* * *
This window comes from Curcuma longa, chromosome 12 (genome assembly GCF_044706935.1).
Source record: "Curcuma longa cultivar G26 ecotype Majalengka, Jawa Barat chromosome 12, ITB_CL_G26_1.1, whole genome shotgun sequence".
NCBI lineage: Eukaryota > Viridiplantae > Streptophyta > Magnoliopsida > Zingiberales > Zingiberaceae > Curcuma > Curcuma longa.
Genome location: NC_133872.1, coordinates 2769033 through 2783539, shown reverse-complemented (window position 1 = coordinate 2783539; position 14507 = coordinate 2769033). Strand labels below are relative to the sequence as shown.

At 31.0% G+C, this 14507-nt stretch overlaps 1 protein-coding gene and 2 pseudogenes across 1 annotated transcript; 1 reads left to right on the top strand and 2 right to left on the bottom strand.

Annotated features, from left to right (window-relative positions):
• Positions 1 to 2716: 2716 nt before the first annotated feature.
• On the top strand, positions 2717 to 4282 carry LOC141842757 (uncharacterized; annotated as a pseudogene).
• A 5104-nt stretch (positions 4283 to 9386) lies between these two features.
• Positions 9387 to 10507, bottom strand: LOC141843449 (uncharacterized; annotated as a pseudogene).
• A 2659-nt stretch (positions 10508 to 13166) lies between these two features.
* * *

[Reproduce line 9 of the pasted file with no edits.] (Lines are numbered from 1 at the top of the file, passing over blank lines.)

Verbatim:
• A 5104-nt stretch (positions 4283 to 9386) lies between these two features.